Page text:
Immunosuppressant Therapy Adherence and Graft Failure Among Pediatric Renal Transplant Recipients


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Abstract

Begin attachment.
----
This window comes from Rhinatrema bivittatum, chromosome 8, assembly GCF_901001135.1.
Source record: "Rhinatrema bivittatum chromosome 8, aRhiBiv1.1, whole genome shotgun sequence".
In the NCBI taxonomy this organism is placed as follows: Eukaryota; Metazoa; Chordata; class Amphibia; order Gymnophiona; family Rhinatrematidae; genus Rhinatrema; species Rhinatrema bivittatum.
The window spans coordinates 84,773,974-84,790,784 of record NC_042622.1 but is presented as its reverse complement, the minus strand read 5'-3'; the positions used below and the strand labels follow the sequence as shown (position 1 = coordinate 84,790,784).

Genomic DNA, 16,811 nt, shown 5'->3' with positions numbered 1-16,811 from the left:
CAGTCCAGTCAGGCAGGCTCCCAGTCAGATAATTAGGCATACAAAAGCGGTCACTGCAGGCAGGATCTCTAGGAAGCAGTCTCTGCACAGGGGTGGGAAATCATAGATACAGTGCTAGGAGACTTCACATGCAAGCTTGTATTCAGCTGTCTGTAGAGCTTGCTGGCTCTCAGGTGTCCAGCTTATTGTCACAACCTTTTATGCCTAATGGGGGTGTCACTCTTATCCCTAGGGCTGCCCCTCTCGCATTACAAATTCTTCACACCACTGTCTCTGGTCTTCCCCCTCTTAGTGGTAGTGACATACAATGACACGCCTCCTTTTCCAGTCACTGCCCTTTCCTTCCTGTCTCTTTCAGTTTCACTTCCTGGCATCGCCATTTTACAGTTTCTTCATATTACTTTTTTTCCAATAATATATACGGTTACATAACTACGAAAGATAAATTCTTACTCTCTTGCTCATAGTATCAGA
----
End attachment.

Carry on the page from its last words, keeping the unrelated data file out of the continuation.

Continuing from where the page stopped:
The study objective was to determine the association between immunosuppressant therapy (IST) adherence and graft failure among pediatric renal transplant recipients (RTRs) using data reported in the United States Renal Data System (USRDS), which contains Medicare prescription claims. RTRs (≤18 years) who received their only transplant during 1995–2000, experienced graft survival more than 6 months posttransplant, had 36 months of USRDS data (or had data until graft failure or death), utilized Medicare IST coverage, and were prescribed cyclosporine/tacrolimus were included. IST adherence was measured by medication possession ratio (MPR). Cox proportional hazards analysis was used to assess the relationship between time to graft failure and continuous MPR. MPR quartiles were used to examine MPR as a categorical variable (Quartile 4 = adherent group, Quartiles 1–3 = nonadherent group). Kaplan-Meier estimates of time to graft failure were compared between adherent and nonadherent groups. 877 RTRs met inclusion criteria. Cox proportional hazards modeling suggested that greater adherence was significantly associated with longer time to graft failure (p = 0.009), after adjusting for relevant clinical factors. Kaplan-Meier analysis found a difference between adherent and nonadherent groups in graft survival by time (χ2 = 5.68, p = 0.017). Interventions promoting adherence should be implemented among pediatric RTRs and parents/guardians to optimize graft survival.

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